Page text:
Resilience in the face of climate change is a widespread societal and policy objective, and acts a driver of research, funding and planning. But the ubiquity of this term masks a range of goals and intentions across society. As Ireland takes a lead in moving forward with a joined up approach to climate action it is key that different perspectives on resilience are represented in policy development, and that policy efforts are operationalised in a way that is cohesive and reflective of common goals. We know that sector specific responses are no longer sufficient. This requires an understanding of what resilience means and importantly, how ideas about resilience are being operationalised in practice.
In this EPA funded project we focus on key stakeholders in decision making processes, recognising their role as change agents to explore what resilience is, how it is being operationalised and ultimately exploring co-operative approaches to climate action that reflect an inclusive form of climate resilience. This project seeks to understand what resilience means for different groups in Ireland and will investigate how resilience is formally and informally operationalised, identifying key leverage points for more a more co-operative and inclusive approach for climate resilience in Ireland.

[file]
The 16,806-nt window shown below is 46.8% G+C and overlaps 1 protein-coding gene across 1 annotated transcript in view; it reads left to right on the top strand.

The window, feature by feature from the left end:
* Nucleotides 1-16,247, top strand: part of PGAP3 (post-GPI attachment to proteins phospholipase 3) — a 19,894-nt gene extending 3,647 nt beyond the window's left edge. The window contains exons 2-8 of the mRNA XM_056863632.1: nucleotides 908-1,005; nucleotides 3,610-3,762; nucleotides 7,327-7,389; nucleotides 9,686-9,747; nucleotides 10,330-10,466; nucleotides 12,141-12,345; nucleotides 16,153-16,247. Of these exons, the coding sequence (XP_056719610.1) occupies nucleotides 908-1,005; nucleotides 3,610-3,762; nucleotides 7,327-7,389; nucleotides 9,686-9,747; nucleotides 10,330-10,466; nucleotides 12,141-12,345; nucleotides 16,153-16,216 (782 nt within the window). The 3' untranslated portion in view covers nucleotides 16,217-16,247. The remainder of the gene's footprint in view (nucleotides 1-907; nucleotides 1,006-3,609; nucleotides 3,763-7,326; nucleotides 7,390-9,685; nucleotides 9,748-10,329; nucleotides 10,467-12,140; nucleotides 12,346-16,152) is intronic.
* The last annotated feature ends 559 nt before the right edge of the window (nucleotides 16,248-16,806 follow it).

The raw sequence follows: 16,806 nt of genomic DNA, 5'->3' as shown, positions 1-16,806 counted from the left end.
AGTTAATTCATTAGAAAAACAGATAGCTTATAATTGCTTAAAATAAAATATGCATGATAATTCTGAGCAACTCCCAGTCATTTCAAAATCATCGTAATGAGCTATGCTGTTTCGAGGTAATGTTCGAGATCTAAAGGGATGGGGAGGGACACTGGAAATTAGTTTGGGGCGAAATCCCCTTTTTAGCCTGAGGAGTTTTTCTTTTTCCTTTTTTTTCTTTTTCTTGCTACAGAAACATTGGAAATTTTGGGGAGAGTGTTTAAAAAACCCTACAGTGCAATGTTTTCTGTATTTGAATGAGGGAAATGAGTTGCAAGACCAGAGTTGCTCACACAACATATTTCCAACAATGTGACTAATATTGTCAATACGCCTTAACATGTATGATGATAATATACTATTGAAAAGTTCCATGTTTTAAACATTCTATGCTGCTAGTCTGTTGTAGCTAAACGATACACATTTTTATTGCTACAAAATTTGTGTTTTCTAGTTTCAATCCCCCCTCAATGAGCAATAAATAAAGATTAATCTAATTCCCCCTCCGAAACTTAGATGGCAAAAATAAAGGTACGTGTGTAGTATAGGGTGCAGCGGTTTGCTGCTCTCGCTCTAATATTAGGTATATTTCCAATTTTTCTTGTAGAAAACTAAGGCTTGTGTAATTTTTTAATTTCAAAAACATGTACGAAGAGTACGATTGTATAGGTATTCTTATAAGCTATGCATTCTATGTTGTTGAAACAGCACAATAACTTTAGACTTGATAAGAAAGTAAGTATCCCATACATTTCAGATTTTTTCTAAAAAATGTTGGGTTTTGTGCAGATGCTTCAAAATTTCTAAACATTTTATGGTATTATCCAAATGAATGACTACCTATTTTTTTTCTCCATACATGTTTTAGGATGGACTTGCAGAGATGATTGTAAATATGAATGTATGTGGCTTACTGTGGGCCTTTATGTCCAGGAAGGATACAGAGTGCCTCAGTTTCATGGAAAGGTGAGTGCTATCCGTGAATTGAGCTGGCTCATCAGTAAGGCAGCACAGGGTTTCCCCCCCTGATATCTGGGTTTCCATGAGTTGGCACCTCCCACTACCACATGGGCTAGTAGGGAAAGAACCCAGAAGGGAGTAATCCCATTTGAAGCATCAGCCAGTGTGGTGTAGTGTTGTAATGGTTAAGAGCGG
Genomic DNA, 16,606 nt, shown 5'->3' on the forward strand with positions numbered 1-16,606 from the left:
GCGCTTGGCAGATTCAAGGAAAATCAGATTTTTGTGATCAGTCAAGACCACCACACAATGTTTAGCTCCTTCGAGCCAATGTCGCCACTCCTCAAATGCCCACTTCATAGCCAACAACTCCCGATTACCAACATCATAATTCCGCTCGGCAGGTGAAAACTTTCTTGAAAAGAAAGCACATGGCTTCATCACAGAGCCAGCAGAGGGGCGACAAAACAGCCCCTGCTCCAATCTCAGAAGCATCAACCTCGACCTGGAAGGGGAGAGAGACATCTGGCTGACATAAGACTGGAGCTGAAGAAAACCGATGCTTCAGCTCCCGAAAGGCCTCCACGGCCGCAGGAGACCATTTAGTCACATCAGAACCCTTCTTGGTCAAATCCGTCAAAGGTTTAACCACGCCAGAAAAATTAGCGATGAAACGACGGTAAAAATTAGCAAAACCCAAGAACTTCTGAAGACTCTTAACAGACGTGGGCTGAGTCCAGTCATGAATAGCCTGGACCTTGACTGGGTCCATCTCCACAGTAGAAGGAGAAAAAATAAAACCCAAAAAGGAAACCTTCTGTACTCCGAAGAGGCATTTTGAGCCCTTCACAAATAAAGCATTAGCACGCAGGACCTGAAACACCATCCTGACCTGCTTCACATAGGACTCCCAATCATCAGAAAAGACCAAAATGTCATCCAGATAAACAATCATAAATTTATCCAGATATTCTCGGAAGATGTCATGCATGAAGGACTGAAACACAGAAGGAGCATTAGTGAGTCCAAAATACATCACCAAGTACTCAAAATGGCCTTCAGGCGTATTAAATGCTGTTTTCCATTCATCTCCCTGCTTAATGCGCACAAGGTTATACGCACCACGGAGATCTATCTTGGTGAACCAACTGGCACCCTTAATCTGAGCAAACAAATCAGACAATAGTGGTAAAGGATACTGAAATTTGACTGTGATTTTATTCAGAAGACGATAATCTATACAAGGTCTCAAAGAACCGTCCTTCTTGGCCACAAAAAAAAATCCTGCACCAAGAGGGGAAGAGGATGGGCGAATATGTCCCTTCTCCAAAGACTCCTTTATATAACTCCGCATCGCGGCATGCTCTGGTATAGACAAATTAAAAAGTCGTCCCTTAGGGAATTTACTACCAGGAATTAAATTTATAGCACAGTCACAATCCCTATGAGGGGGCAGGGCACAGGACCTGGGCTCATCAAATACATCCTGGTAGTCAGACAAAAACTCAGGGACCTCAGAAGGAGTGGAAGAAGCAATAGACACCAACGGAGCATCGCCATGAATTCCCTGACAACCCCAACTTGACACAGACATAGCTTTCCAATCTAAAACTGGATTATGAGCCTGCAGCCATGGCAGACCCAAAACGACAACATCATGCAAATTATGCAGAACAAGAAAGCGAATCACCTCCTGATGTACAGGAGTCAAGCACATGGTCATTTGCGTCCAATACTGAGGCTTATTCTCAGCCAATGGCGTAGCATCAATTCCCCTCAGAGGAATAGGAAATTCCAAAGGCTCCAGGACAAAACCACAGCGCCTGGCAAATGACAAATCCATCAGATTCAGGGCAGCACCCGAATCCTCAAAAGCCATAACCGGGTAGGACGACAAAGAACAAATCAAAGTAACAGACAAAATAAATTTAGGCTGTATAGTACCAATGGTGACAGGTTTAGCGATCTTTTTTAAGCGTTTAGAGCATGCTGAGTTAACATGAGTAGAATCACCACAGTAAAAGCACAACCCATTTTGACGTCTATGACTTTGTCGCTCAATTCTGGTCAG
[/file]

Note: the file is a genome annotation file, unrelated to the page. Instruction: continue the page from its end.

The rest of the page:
To achieve these objectives the project contains four workpackages:
WP1: Co-ordination and management of research and reporting activities over the lifetime of the project.
WP2: A desk-based study mapping of resilience in Irish climate action alongside reviewing literature on the role of formal and informal processes in climate policy development.
WP3: Identifying key leverage points for co-operative approaches for resilience. For this work package we will work with an Expert Panel to explore the formal and informal processes through which resilience is operationalised in their institution.
WP4: Communicating and dissemination of outputs will centre on an EPA report, policy recommendations and academic paper.
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